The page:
I’ve tried to surf fish a few times. It’s never gone well. Well at least since I’ve been here in Southern California. I used to kill it as a kid growing up. My dad would check out the almanac and mark weekends where there would be big tidal swings. Then we’d rally my grandparents, aunts, uncles, cousins and take a ferry out to the islands for a day of clamming, fishing and feasting. Really good times.
Anyway, I’ve been wanting to figure it out here. There are times where I don’t have the time to get on a boat, but I’d love to get in a couple hours of fishing. In my search to find more info, I ran into a great site, Fish Mantra. Fish Mantra is a blog written by Graham Day. Graham does a great job of letting you know what’s biting from the shore, and what gear to use to get ‘em. Check it out…
Surf Fishing – Fun, Easy, Peaceful
For as long as I can remember, I have had a passion for wetting a line whenever and wherever possible. I also have that same passion for spending time on the ocean, where the water meets the sand. For these two reasons, it is only natural that over the years, surf fishing has been my favorite way to fish. If you live in Southern California, surf fishing is an easy, relaxing and fun experience that you can enjoy year round. All you need is your fishing license, a minimal amount of fishing equipment, a tide book and time. Here’s some of the basic information on tackle, baits, and timing.
Rods and Reels
I started surf fishing when I was about 8 years old. At this time in my life, I had one rod and reel. It was a light action spinning outfit that my dad gave me as an all-in-one solution. We fished for trout frequently, so it was fitting that I had a 6’ rod with a small reel loaded with 6 lb test. If this is what you have, you are set. These days, my surf fishing gear consists of a 7’ rod with a line rating of 2-8 lb test, an 8’ rod with the same line rating and an 8 ½’ rod rated from 6 lb to l5 lb test. On each rod, I have a 2000 to 2500 sized spinning reel. On the 2 lighter rods, I use 4 lb and 6 lb mono. On my heavier rod I use 20 lb braid. I am also using fluorocarbon leader line. This gear covers all of my bases when it comes to So Cal surf fishing for surfperch, croaker, corbina and halibut. It also allows me to present all of the types of bait and lures I typically like to use.
If you have only one reel, I recommend filling it with fresh 6 lb monofilament. You can always tie on lighter leader if needed. When it comes to bait or gulp fishing for perch or croaker, I tie on a 4lb fluorocarbon leader using a Carolina rig. When I fish swim baits or hard baits I tie straight on to my main line coming off the reel. Although most of the fish are right at your feet, it also helps to have a set of waders during the winter and spring to keep yourself warm and dry while you fish.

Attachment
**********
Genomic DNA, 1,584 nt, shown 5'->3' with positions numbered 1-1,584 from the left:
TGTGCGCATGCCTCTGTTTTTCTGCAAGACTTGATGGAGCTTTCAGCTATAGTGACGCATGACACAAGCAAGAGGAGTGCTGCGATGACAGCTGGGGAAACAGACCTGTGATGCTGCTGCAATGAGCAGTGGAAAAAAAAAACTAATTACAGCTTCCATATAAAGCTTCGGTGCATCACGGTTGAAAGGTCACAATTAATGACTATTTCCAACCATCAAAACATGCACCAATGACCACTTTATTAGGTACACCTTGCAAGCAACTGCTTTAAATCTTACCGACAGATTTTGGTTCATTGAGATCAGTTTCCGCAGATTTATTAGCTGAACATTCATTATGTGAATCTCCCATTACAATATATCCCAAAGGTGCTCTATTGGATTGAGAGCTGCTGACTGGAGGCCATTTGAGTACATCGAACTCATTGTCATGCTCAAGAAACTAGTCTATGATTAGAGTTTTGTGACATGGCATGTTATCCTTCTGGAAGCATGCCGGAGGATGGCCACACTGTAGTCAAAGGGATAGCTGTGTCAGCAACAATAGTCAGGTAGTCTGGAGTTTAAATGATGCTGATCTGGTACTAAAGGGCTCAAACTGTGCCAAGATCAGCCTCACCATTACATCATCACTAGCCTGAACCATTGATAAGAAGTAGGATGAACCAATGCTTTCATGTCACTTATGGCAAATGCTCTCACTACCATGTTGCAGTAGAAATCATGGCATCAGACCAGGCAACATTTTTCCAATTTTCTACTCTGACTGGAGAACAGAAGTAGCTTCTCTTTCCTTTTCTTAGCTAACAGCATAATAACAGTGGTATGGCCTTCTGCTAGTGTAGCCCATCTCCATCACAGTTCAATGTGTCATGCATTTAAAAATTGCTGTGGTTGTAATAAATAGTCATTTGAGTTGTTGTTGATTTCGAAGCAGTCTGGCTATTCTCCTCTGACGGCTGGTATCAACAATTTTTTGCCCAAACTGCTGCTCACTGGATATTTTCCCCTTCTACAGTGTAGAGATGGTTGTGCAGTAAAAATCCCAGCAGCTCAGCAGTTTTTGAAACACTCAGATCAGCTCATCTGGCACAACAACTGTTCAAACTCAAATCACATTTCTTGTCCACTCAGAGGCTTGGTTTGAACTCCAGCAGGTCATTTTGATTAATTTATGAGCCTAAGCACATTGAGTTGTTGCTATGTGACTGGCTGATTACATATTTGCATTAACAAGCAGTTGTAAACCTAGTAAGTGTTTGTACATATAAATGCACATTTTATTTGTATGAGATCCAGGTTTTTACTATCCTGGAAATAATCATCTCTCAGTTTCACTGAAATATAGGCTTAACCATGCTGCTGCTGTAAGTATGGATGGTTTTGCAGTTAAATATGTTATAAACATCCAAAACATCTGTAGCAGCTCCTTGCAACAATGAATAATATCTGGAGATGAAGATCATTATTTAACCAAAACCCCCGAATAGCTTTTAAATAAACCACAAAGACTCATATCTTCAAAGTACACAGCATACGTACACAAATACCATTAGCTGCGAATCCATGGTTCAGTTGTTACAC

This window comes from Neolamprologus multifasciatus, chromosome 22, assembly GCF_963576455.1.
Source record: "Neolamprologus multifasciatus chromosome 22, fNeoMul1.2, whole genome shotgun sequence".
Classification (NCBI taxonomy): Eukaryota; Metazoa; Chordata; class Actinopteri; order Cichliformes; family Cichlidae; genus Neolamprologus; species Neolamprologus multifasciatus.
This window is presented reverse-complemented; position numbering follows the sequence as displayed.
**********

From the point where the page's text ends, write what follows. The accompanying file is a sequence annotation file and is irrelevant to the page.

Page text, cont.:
Here are some of my favorite live and artificial baits that I use for surf fishing in Southern California:
- Live ghost shrimp
- Live blood worms
- Live lug worms
- Sand crabs
- Berkley Gulp Sand Worms
- Lucky Craft Flash Minnow 110, Flash Pointer 115 and Pointer 65
- Soft plastics such as grubs and swimbaits
Tidal movement is essential. The best tides to fish are ones with a lot of movement during the time of increase or decrease. I have the best luck fishing an incoming tide 2 to 3 hours before the peak or outgoing tides one hour past the peak of high tide. The same lunar rules apply to surf fishing as they do all types of fishing. Your best fishing is going to be when there is the least amount lunar gravitational pull. As for time of day, I prefer to fish first thing in the morning or at the end of the day when water and beach traffic is at its lightest. If you fish at night, watch the calendar for grunion runs. This can be a great time to catch a number of species as they chase these bait fish up on to the sand.
Good places to start and things to look for
Most of the fish you will catch are within 30 feet of the waters edge. This holds true for corbina, croaker, surfperch, and halibut. California’s gently sloping sandy beaches are the perfect environments for these species, which makes most local beaches a great place to fish. Additional things to look for are river mouths and tidal channels, jetties, and bait (such as sand crabs or smelt). In Orange County, I like to fish Dog Beach (at and around Goldenwest Street), Newport Beach (South of the Pier to the Wedge) and Bolsa Chica State Beach. Sunset Beach can also be very productive.
For more information on surf fishing and weekly surf fishing reports, visit Fish Mantra!